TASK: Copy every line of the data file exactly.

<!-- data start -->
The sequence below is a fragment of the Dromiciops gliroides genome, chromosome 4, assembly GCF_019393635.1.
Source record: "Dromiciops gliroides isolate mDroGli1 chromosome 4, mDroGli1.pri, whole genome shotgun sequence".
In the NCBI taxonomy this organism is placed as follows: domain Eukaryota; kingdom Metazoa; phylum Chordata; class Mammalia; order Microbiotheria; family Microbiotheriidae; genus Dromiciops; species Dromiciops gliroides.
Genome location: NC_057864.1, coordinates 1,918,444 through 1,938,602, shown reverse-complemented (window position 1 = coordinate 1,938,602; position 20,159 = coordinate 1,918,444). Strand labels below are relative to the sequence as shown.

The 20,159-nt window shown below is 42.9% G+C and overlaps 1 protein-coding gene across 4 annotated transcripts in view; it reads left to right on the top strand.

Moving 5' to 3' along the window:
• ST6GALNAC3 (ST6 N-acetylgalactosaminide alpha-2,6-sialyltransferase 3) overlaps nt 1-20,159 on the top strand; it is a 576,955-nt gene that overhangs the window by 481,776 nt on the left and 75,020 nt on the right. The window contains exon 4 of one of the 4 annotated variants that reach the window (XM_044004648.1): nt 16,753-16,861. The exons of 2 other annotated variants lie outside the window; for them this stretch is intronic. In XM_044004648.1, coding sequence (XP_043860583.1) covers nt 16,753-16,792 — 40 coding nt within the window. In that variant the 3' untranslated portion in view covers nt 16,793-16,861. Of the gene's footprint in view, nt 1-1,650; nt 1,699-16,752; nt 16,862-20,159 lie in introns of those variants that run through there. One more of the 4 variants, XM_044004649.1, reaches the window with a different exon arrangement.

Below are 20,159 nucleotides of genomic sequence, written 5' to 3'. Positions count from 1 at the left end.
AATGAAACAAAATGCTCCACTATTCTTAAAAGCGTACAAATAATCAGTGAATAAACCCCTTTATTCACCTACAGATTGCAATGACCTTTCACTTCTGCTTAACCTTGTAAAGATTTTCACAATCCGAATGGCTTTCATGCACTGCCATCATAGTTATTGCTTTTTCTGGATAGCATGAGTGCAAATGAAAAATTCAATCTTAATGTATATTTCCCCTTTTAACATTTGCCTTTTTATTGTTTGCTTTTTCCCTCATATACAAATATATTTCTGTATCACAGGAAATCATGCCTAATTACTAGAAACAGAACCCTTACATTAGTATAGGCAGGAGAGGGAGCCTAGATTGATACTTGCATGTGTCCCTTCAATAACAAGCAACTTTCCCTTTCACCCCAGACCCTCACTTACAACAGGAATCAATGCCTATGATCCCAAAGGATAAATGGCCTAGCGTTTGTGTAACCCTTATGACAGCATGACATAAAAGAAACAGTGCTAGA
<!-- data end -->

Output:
The sequence below is a fragment of the Dromiciops gliroides genome, chromosome 4, assembly GCF_019393635.1.
Source record: "Dromiciops gliroides isolate mDroGli1 chromosome 4, mDroGli1.pri, whole genome shotgun sequence".
In the NCBI taxonomy this organism is placed as follows: domain Eukaryota; kingdom Metazoa; phylum Chordata; class Mammalia; order Microbiotheria; family Microbiotheriidae; genus Dromiciops; species Dromiciops gliroides.
Genome location: NC_057864.1, coordinates 1,918,444 through 1,938,602, shown reverse-complemented (window position 1 = coordinate 1,938,602; position 20,159 = coordinate 1,918,444). Strand labels below are relative to the sequence as shown.

The 20,159-nt window shown below is 42.9% G+C and overlaps 1 protein-coding gene across 4 annotated transcripts in view; it reads left to right on the top strand.

Moving 5' to 3' along the window:
• ST6GALNAC3 (ST6 N-acetylgalactosaminide alpha-2,6-sialyltransferase 3) overlaps nt 1-20,159 on the top strand; it is a 576,955-nt gene that overhangs the window by 481,776 nt on the left and 75,020 nt on the right. The window contains exon 4 of one of the 4 annotated variants that reach the window (XM_044004648.1): nt 16,753-16,861. The exons of 2 other annotated variants lie outside the window; for them this stretch is intronic. In XM_044004648.1, coding sequence (XP_043860583.1) covers nt 16,753-16,792 — 40 coding nt within the window. In that variant the 3' untranslated portion in view covers nt 16,793-16,861. Of the gene's footprint in view, nt 1-1,650; nt 1,699-16,752; nt 16,862-20,159 lie in introns of those variants that run through there. One more of the 4 variants, XM_044004649.1, reaches the window with a different exon arrangement.

Below are 20,159 nucleotides of genomic sequence, written 5' to 3'. Positions count from 1 at the left end.
AATGAAACAAAATGCTCCACTATTCTTAAAAGCGTACAAATAATCAGTGAATAAACCCCTTTATTCACCTACAGATTGCAATGACCTTTCACTTCTGCTTAACCTTGTAAAGATTTTCACAATCCGAATGGCTTTCATGCACTGCCATCATAGTTATTGCTTTTTCTGGATAGCATGAGTGCAAATGAAAAATTCAATCTTAATGTATATTTCCCCTTTTAACATTTGCCTTTTTATTGTTTGCTTTTTCCCTCATATACAAATATATTTCTGTATCACAGGAAATCATGCCTAATTACTAGAAACAGAACCCTTACATTAGTATAGGCAGGAGAGGGAGCCTAGATTGATACTTGCATGTGTCCCTTCAATAACAAGCAACTTTCCCTTTCACCCCAGACCCTCACTTACAACAGGAATCAATGCCTATGATCCCAAAGGATAAATGGCCTAGCGTTTGTGTAACCCTTATGACAGCATGACATAAAAGAAACAGTGCTAGA